Charter school could be boon for Sweet Home

The District 55 School Board did the right thing last week when it decided to extend the deadline for People Involved in Education to get its ducks in a row in its attempt to get a charter school up and running in this area next fall.

Over the last several weeks, if you’ve been following our coverage of this issue, you’ll know there’s been a bit of finger-pointing regarding why PIE, which runs the Sand Ridge Charter School in Sodaville, was not able to meet our local district’s requirements for completing contract negotiations for operating the charter school.

Regardless of who was at fault for PIE missing two deadlines District 55 had set as stepping stones toward getting the contract done, the board showed wisdom in keeping the process alive.

If Sweet Home were to get a charter school, this is roughly how it would work: The school would be funded with public money and would be an alternative to the regular public schools.

A private group of parents, educators or community leaders can submit and get approved a charter to run their own school. A charter school receives a contract from the public school district that allows it to be free to be a unique school designed to meet its students’ needs. Curriculum is determined by the charter board, not the local school board.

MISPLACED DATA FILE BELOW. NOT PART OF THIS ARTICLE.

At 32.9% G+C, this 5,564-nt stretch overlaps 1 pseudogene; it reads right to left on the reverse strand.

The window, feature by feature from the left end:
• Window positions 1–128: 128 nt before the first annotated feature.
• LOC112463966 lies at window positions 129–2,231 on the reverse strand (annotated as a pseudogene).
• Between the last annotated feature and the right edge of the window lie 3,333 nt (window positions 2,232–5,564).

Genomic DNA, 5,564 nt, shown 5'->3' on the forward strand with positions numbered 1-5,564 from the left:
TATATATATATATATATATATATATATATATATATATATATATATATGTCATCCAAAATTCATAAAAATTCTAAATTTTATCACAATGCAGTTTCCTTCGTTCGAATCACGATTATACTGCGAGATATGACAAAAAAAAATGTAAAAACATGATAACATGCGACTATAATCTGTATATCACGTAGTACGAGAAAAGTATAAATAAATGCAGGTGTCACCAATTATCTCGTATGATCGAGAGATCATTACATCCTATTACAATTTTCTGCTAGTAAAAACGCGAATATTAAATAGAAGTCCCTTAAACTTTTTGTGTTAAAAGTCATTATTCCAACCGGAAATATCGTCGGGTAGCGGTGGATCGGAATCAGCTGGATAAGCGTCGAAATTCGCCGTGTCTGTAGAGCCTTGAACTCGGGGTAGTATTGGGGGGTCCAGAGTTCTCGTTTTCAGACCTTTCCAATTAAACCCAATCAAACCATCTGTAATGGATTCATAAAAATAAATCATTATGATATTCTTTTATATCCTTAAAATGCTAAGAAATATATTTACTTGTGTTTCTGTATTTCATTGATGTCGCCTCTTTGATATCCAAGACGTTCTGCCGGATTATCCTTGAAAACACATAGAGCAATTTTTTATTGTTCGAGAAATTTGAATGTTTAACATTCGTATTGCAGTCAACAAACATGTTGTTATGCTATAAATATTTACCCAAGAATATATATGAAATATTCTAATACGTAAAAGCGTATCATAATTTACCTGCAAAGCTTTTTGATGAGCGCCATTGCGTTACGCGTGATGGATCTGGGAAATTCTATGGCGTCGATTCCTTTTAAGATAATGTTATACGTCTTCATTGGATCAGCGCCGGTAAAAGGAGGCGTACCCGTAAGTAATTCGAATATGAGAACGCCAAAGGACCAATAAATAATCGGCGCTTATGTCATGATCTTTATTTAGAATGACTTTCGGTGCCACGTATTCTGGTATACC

Charters are usually given for three to five years, where an eye is kept on academic performance. If academic performance lags behind comparable public schools, then the “charter” is pulled and the school is closed.

We believe a charter school could be good for Sweet Home for a number of reasons.

One is that about 30 children from the Sweet Home area attend Sand Ridge, according to parents who are interested in seeing a charter school established here. Viewing it purely from a financial standpoint, that’s money that the Sweet Home district is losing to the Lebanon School District.

Two, charter school parents are sending their children to these schools because they think the kids are getting a better education there. A lot of these parents aren’t ignorant. They’re seeing results, which is why they’re choosing to keep their kids in these schools. The beauty of charter schools is that if they don’t perform as their contracts require or if they don’t meet the expectations of parents, they’re gone.

Charter schools have sparked controversy, including concern from the educational establishment, and have thus inspired research efforts to determine how effective they really are.

One nationwide study, by Harvard University researcher Caroline M. Hoxby, published in December 2004, found that charter school students were more likely to be proficient in reading and math on their states’ exams than student in matched public schools.

Hoxby’s study also found that that proficiency tended to increase the longer the charter school had been in operation and that if state law gave charter schools autonomy and funding equal to at least 40 percent of the total per-pupil funding of regular public schools, the charter school’s proficiency increased even more.

Hoxby also found that economically disadvantaged students tended to do better in charter schools. So have many others.

Hmmm. One of the phrases that frequently pops up at District 55 board meetings is “economically disadvantaged” or similar terms.